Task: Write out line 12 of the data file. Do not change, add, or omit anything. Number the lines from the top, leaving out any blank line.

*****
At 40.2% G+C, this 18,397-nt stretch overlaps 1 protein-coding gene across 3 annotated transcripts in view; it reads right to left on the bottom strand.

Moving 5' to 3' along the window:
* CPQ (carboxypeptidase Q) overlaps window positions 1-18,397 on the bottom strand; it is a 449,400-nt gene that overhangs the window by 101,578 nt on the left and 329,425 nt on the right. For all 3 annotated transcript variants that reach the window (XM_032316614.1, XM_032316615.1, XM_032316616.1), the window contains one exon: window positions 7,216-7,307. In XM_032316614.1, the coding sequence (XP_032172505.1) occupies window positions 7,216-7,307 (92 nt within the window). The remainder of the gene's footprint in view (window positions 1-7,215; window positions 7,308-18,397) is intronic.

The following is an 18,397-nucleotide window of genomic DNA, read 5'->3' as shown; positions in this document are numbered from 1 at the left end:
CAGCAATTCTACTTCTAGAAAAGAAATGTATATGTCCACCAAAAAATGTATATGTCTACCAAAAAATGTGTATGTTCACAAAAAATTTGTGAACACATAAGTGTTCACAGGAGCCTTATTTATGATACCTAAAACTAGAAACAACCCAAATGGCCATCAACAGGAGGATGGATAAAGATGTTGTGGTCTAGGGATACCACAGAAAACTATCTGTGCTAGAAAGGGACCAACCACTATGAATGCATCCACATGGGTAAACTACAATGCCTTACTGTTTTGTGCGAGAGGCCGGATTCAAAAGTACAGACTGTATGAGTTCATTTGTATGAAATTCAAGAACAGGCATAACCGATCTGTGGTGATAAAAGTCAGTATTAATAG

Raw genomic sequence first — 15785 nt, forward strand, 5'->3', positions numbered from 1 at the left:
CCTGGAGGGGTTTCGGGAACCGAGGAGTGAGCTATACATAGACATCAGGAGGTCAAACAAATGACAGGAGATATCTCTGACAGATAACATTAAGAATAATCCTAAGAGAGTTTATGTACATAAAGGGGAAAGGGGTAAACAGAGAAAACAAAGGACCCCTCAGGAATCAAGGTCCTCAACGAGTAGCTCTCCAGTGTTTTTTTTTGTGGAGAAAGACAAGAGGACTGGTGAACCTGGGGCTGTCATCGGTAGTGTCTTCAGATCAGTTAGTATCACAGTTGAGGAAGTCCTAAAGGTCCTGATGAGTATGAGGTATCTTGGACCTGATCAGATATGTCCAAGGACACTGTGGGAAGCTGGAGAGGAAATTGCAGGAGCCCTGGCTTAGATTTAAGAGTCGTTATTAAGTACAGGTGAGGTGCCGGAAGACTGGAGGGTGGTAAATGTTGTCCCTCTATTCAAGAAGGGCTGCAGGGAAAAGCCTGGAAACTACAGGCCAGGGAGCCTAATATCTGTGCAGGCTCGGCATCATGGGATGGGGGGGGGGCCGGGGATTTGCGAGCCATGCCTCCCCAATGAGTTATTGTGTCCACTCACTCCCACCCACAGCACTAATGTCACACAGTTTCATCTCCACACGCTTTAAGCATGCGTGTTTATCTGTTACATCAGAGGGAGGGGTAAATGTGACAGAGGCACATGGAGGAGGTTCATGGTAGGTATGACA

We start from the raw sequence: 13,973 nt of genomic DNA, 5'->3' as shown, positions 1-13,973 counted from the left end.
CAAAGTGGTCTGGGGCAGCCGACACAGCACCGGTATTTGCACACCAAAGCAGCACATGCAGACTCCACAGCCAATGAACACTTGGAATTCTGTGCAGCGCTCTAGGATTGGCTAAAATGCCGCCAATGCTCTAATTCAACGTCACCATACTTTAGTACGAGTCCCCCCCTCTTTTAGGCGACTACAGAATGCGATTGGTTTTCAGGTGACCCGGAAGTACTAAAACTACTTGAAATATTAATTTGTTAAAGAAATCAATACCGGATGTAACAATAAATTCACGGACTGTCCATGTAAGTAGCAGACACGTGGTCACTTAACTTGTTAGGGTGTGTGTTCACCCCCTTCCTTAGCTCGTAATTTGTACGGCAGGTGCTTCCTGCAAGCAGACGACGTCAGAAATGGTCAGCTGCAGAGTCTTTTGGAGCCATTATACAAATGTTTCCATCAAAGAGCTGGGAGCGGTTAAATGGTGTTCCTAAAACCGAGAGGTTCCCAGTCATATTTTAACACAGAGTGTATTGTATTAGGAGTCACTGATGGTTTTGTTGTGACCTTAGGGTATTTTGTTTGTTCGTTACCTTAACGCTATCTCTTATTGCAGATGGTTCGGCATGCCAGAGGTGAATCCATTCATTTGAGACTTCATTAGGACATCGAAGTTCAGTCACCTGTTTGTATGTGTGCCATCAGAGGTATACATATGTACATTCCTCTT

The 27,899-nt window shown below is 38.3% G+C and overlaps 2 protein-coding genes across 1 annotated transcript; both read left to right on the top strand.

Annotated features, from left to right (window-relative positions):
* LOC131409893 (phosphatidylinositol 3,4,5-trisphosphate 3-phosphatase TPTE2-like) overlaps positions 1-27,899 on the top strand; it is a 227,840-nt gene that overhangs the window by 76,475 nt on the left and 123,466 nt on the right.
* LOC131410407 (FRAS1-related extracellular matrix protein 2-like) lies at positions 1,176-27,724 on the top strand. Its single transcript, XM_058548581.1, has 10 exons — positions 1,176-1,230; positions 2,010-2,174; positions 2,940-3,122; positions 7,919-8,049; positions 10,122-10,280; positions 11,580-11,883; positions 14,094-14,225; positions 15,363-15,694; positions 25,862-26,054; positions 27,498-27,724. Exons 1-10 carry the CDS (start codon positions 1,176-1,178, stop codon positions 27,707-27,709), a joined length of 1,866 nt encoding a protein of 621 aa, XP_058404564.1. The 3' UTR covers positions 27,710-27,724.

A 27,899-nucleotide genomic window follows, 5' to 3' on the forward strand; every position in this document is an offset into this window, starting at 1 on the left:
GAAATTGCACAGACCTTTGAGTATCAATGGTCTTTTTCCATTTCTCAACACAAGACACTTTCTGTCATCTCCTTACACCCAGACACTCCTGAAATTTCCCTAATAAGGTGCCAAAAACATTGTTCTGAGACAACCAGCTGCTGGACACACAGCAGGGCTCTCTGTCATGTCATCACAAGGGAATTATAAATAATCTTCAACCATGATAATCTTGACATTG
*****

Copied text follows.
* LOC131409893 (phosphatidylinositol 3,4,5-trisphosphate 3-phosphatase TPTE2-like) overlaps positions 1-27,899 on the top strand; it is a 227,840-nt gene that overhangs the window by 76,475 nt on the left and 123,466 nt on the right.